A Work of Scholarly Indulgence
Dr Sukhmander Singh
At the very outset it must be understood that in recent years, attempts have consistently been made to misinterpret, distort, or even to denigrate Sikhism and to destroy Sikh identity. Most modern attempts have been made m a very clever way to first thoroughly confuse the masses by selective use of historical or anthropological material in order to construct a thesis to blur or dilute the Sikh identity. One of the most significant omissions of such attempts, of which Dr Oberoi’s book, ‘The Construction of Religious Boundaries’ is a good example, is the lack of reference to Guru Granth Sahib and history of the Gurus. Scholars like Oberoi choose to downplay the Sikh Doctrines as enshrined in Guru Granth Sahib. These scholars, however, go to great lenghts and spend great amounts of time and space in their writings to talk about insignificant meters which they dig out in their research. They make vague or irrelevant observations to redefine Sikh identity or Sikhism. Dr Oberoi cleverly does this for a specific period of 19th century, and tries to draw sweeping conclusions stretching beyond the period in question. He does this by attempting to malign or redefine Sikh identity and Sikhism by introducing such words as, “religious pluralism in Sikhism”, and its,” Amorphous growth”, etc. Hence, the reason for this review is to alert fellow Sikhs and other sincere re-searchers. Here are a few additional points relating to Oberoi’s book which should be kept in mind when studying such works of scholarly indulgence, voluminously gathered and somehow published through prestigious university presses.
The methods and materials applied by these scholars are characteristically Eurocentric. Methodologies relevant to Christain ideology where scriptures developed as a result of history and culture,mapplicable to Sikhism where scripture is revelatory and authenticated by the prophet himself. Dr Oberoi admits that he is only a student of history and not of religion. But he does not hesitate to apply his historical techniques to Sikh religion and Khalsa.
The most fundamental flaw in the works of Dr Oberoi and for that matter, also in the works of his mentor Dr McLeod, is that they try to understand Sikhism on the basis of Sociology and Anthropology. That is what Dr Oberoi has demonstrated in his book all along. Dr McLeod and Dr Oberoi rarely quote from Guru Granth Sahib, the fountain of Sikhism and the history of the Guru period. How can a study on Sikhism or Sikhs be considered objective without adequate reference to Guru Granth Sahib and without acknowledging its pivotal role?
In order to prove his theory that in the 19th century the prevailing Sikh practices were purged to establish a homogeneous religious community, Dr Oberoi creates an imaginary conflict between ‘Tat Khalsa’ and ‘Sanatan Sikhs’. He is extremely concerned for Sanatan Sikhs and downplays the works of Singh Sabha which promoted Sikh doctrines as embodied in Guru Granth Sahib. It is suggested by Dr Obreoi, through statements attributed to Sanatan Sikhs, that the Gurus did not envisage Sikhs as a distinct group. Similarly, Dr Oberoi’s references to worship of Sakhi Sarvar, Guga and others by Sikhs are intended to paint an extremely biased picture of Sikhs and to strike at the distinctive identity and religion of the Sikhs. It is quite disturbing to note that Dr Oberoi chooses to ignore the martyrdom of thousands of Sikhs to uphold their identity, following their Gurus, who defended the identity and the distinctive characters of other religions, besides their own.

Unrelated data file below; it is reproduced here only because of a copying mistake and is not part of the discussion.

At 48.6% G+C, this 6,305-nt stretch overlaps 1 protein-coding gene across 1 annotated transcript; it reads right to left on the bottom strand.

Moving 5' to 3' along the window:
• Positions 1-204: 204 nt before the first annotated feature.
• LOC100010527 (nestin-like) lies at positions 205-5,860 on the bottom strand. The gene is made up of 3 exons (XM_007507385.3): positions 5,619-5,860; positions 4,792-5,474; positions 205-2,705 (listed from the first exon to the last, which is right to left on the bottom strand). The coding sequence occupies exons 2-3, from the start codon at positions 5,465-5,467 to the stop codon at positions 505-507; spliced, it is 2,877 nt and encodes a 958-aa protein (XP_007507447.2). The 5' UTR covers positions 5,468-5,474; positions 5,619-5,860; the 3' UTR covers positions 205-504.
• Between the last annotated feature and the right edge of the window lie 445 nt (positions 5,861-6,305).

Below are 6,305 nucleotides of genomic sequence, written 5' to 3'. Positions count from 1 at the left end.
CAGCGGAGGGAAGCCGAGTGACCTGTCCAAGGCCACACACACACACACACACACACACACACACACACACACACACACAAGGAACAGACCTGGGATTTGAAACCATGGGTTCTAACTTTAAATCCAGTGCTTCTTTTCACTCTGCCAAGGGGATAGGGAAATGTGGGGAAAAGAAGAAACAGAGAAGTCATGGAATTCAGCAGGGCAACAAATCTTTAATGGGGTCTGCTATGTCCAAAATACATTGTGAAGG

In the 19th century study of the Sikhs, Oberoi also chooses to ignore the fact that real Sikhs were driven underground due to atrocities and suppression of the British. Sikhs were not allowed to wear Kirpan and the British would charge heavy revenue (ap-proximately 75% of their crops) from them. Granted there were ninety thousand Sikhs in the British army at the turn of the century, but not even a single one of them was an officer. They were not the privileged class then, as observed by Dr Oberoi. The British did not give the Sikh rahit or separate identity to Sikhs, which had been prescribed by the Gurus. The British, however, did not discourage it, because they saw that the Khalsa discipline made excellent soldiers, and had a tradition of glory and valour. Refusal to see this plain fact of history is deplorable. So is the publication of literature like the book under review, which is full of such distortions and inconsistencies.
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